President Donald Trump’s pardoning of three service members convicted or accused of war crimes has been decried for eroding military discipline and tainting the country’s image. But the action also indicates that the commander in chief knows little about the U.S. armed forces or the wars they’ve been fighting.
The three pardoned are Army 1st Lt. Clint Lorance, Army Maj. Mathew Golsteyn, and Navy SEAL Chief Petty Officer Edward Gallagher. Lorance was freed after serving six years of his 19-year sentence for shooting a group of civilians in Afghanistan, then covering it up. Golsteyn was awaiting trial for allegedly murdering an unarmed Afghan civilian.
Gallagher stabbed an ISIS fighter who was undergoing surgery for a battle wound, shot two civilians from a sniper’s nest in Iraq, and threatened to kill his subordinates if they informed on him. (He was ultimately acquitted on six other charges but convicted of posing for an “unofficial photo” with a corpse.)
In October, when he announced that these cases would be reviewed, Trump tweeted, “We train our boys to be killing machines, then prosecute them when they kill!” This notion of trained “killing machines” comes from war movies—and bad ones, at that. In reality, American troops are trained as much in when not to shoot their weapons as they are in how to shoot them.
This was particularly true of the wars in Iraq and Afghanistan, where the crimes in question were committed. They were counterinsurgency wars, in which winning the “hearts and minds” of civilians was as important as killing bad guys. Killing bad guys at all was to be avoided, if possible. The U.S. Army’s counterinsurgency field manual, supervised by Gen. David Petraeus, who later commanded forces in both wars, stated: “A defection is better than a surrender, a surrender better than a capture, and a capture better than a kill.” And: “An operation that kills five insurgents is counterproductive if the collateral damage or the creation of blood feuds leads to the recruitment of 50 more.”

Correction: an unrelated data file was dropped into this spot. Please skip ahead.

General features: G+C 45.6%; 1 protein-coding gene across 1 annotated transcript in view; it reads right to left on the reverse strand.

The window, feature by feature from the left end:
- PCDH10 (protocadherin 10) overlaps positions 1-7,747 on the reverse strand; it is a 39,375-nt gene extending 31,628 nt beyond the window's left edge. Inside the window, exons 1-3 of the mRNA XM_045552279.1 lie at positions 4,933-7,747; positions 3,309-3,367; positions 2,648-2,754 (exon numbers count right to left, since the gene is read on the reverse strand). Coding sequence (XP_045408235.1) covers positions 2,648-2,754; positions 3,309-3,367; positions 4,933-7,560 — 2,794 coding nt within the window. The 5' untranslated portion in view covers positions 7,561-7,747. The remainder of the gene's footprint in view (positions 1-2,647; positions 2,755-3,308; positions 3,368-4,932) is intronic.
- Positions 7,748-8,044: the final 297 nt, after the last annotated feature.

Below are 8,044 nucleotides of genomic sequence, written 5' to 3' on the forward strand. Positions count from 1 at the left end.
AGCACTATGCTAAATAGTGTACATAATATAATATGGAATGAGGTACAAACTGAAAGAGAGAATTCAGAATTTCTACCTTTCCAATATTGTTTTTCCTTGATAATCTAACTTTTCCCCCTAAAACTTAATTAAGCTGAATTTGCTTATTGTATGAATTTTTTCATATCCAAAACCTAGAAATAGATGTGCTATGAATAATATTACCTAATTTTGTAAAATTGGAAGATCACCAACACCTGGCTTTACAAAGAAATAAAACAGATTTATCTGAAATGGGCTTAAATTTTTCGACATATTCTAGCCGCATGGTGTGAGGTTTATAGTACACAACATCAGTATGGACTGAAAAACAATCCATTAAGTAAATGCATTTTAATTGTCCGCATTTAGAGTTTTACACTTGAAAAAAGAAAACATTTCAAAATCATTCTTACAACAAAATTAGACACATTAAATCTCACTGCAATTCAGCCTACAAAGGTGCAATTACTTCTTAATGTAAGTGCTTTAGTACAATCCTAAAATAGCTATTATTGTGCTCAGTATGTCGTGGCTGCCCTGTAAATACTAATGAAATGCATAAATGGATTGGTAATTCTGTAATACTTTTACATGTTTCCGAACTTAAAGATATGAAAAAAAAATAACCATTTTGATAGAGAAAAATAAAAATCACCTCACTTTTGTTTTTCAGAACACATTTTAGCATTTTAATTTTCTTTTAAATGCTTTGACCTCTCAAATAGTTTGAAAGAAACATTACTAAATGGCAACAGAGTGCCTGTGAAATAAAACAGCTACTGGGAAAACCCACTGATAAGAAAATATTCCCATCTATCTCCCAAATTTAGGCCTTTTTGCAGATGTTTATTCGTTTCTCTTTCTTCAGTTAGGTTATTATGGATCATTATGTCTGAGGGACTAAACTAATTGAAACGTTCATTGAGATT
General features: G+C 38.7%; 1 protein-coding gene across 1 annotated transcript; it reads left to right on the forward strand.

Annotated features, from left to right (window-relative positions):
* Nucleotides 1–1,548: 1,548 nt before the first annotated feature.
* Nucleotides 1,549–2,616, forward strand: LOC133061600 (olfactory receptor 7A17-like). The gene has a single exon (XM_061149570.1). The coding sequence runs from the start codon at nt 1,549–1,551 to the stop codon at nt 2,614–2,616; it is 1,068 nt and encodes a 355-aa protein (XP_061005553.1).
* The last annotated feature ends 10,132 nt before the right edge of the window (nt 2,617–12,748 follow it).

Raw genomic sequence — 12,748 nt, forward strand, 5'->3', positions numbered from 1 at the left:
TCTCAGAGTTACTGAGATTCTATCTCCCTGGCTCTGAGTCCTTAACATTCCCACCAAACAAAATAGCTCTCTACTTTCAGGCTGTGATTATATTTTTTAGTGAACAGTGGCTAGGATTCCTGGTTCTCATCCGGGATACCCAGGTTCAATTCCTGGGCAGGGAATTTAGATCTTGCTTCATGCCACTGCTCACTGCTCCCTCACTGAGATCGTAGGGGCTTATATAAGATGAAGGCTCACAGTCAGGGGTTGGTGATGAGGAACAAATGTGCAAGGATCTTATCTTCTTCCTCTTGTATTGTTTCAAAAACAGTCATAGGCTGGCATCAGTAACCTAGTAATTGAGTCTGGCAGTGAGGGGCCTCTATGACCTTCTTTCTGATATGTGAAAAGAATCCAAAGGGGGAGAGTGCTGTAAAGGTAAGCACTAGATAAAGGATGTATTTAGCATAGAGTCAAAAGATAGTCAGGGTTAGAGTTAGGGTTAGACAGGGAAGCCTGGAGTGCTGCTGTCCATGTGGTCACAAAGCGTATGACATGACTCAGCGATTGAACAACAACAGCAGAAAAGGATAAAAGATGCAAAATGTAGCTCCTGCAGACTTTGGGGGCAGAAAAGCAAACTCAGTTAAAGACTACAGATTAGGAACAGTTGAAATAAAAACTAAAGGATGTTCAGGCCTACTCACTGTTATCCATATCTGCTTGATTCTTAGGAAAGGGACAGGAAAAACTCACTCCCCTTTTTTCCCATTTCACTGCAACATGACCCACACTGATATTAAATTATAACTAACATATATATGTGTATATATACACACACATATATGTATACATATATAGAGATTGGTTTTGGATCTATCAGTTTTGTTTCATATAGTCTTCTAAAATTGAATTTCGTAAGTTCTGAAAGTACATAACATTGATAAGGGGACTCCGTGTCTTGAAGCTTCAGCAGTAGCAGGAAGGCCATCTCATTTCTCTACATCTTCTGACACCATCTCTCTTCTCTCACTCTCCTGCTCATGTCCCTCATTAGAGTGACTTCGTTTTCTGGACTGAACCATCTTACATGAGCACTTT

But these debates concerned the possibility of “collateral damage”—i.e., the accidental death of civilians. No one in these debates defended deliberate murder.
The impermissibility of deliberately or carelessly killing civilians long predates Petraeus’ field manual. It’s enshrined in the Law of Armed Conflict, an international code of warfare drafted in 1949, which was also adopted into U.S. law and the Uniform Code of Military Justice. In a phone interview, Geoffrey Corn of the South Texas College of Law describes the idea behind the law:
The international legal authority to kill and destroy is contingent on individuals operating under responsible command. The function of a commander is to prepare soldiers to navigate the moral abyss of mortal conflict, to use violence in a regulated manner in the interests of the state.
Corn said that this principle, known as “responsible command,” is “baked in everything about the Law of Armed Conflict.” It applies not only to soldiers who violate its tenets but also to those soldiers’ commanders, whether or not they were directly complicit in the crime.
Eugene Fidell, a lawyer specializing in military law and a lecturer at Yale Law School, told me that, by this standard, Trump as the commander in chief could be seen as violating the Law of Armed Conflict. “The tenet of command responsibility holds that a commander can be punished if he fails to take steps to prevent war crimes committed by his troops—or to punish them afterward,” Fidell said. By pardoning these three, Trump in a sense violated that tenet.
Certainly he sent a message that service members who commit similar acts in the future might receive the same leniency.
When asked about this, Corn pointed out that under U.S. law, the president’s right to issue pardons and acts of clemency overrides his obligations as a commander under international law. However, Corn added, “In the eyes of someone in a foreign country, Trump acted inconsistently with international law and the Geneva Conventions.”
Some officers are particularly disappointed by the Golsteyn pardon because Trump took his action before the military justice system had a chance to operate. Corn, who also advised Golsteyn’s attorneys, said that trial could have answered some knotty questions about the meaning of “civilian” and whether it is illegal for a soldier to kill a member of an enemy organization away from the battlefield. It was certainly a “breach of discipline,” Corn said, but it’s not clear whether it constituted a war crime.
Trump issued the pardons against the advice of Secretary of Defense Mark Esper and several military commanders.
Andrew Exum, a former Army Ranger platoon commander and Pentagon official, tweeted after news of Trump’s pardons, “This is a sad day for the tens of thousands of us who led troops in combat in Iraq and Afghanistan who were proud of the way in which we maintained our good order and discipline in the face of many challenges. These men, now pardoned, remain a disgrace to our ranks.”
To which Petraeus, who has since retired, commented on his LinkedIn page: “I share Andrew’s sentiments and thinking.”
Retired Navy Adm. Mike Mullen, former chairman of the Joint Chiefs of Staff, told me that Trump’s action “has the potential of undermining the rule of law in the military justice system completely. We can’t take the law into our own hands in war. The idea that war has changed so much that the laws are constraining is a fallacy. War has always been a mess.”